Thirty-two eulogies were printed and published about Sir Francis Bacon when he died in 1626, ten years after Shakespeare. The death of Shakespeare was apparently marked by a resounding silence.
Sir Francis, the Baron Verulam, probably deserved every word of praise. King James’ Lord Chancellor was known throughout Europe as a great and original mind, even a genius, though posterity sees error in quite a few of his choicest ‘scientific’ reasonings.
Shakespeare, today, is renowned around the world as the great dramatic poet and a ‘playmaker’ genius whose 36 plays (created over possibly a 27 year period; several more arguably attributed to him also) are now deservedly translated into more than 40 languages.
No other nation has produced such a phenomenon. He is accepted as timeless and as universal, “not for an age but for all time”. The greatness and the legacy speak for themselves: comedy and humour, tragedy and pain, history and stirring declamations, refinement and bawdiness, universality and evil, stupidity and sensitive perceptiveness … and all played and depicted on the static, scenery-less stage.
Each play has its own universe, its own pervading atmosphere, each one different to another” is one London teacher’s insight into his Works. One theatre author of today believes that his flexibility of mind and the marvellous many-sided nature of his creative imagination is well displayed in the Canon’s 12 contrasting themes, wide divergences of mood, and the writing achievement over such a short period of time.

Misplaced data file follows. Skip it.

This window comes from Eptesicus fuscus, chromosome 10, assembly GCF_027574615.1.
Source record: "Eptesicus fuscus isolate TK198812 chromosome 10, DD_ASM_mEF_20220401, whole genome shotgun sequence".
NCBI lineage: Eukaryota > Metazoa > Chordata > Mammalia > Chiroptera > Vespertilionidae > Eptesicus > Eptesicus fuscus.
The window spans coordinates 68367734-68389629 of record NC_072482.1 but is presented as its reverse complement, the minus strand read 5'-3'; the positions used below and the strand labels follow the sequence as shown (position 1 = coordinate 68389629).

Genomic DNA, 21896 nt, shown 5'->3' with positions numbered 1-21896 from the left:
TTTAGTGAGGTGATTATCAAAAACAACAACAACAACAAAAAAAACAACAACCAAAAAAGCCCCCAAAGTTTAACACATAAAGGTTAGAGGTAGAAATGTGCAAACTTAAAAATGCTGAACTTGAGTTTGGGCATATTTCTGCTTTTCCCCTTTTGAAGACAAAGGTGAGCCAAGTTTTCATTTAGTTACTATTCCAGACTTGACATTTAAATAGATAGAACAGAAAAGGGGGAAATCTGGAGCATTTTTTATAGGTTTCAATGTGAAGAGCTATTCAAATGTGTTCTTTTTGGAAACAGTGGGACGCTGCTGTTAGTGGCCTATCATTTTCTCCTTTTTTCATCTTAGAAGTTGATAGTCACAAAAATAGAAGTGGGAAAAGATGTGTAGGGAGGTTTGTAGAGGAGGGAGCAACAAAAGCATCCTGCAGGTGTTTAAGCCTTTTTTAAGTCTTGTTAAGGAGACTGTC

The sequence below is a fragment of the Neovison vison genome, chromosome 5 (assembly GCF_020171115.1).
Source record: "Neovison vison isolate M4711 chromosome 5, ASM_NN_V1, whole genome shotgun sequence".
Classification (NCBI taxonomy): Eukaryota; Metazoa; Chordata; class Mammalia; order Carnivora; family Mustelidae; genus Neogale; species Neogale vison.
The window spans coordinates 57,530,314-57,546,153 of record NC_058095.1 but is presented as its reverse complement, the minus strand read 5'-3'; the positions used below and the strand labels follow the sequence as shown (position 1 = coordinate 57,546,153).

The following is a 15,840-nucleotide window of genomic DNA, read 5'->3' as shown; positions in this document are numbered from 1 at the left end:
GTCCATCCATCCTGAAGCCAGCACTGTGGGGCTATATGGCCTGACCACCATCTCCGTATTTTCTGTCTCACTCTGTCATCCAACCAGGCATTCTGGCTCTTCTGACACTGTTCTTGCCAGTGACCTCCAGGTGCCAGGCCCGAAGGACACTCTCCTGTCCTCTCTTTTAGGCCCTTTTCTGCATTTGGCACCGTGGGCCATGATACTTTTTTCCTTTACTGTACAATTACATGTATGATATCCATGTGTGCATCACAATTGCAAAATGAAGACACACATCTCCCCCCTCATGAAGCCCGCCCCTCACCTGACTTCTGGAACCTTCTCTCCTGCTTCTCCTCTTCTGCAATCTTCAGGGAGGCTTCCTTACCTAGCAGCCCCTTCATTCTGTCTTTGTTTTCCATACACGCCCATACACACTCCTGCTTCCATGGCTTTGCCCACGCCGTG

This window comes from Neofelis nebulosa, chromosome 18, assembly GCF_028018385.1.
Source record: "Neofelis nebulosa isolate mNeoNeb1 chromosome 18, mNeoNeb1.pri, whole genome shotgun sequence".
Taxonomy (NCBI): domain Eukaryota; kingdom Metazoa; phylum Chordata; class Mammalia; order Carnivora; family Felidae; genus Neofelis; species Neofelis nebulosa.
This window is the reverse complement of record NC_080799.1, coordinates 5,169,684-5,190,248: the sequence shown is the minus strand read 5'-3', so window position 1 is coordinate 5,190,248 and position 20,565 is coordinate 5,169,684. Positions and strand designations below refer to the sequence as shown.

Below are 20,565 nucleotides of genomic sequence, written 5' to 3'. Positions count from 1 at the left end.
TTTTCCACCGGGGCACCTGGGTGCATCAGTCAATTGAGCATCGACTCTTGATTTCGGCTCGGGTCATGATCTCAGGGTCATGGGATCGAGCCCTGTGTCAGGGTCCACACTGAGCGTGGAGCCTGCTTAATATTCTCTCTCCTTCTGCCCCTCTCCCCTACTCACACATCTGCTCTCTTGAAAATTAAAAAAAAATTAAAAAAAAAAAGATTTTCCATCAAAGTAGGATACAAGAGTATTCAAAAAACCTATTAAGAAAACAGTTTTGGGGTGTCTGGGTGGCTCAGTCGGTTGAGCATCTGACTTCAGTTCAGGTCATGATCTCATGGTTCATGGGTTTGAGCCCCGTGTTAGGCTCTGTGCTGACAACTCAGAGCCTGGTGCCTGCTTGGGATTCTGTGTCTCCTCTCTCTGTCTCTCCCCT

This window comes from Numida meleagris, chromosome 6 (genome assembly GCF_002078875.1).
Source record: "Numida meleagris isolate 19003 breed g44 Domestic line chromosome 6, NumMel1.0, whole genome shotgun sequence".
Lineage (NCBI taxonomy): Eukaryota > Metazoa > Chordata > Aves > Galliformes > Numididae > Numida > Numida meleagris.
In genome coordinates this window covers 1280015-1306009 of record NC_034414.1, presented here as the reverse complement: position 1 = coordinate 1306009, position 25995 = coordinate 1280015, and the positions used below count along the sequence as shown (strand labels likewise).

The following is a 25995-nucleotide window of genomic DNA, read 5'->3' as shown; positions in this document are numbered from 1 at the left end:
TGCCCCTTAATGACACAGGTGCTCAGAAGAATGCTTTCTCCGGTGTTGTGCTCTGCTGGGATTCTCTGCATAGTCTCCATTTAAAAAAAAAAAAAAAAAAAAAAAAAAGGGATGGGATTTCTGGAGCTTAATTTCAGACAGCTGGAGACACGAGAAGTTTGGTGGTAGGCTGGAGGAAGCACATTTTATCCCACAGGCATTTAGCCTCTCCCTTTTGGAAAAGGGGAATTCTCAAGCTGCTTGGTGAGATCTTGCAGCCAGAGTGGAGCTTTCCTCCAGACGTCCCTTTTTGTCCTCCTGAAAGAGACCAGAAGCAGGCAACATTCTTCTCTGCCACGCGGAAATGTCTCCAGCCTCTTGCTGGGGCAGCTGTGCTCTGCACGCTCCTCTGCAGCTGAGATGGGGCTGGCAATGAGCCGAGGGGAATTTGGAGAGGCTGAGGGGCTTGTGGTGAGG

Though in honest appraisal, the equally knowledgeable in theatre and the literary world will murmur that not every part of every play is perfect, far from it; in fact, a “Shakespeare text” today is “an unstable, contrived product” having been through many intermediaries, with many departures from the master’s original ‘first performance’ manuscript. The intriguing question is: just who might he have collaborated with, especially in the early years (say 1585 -1595).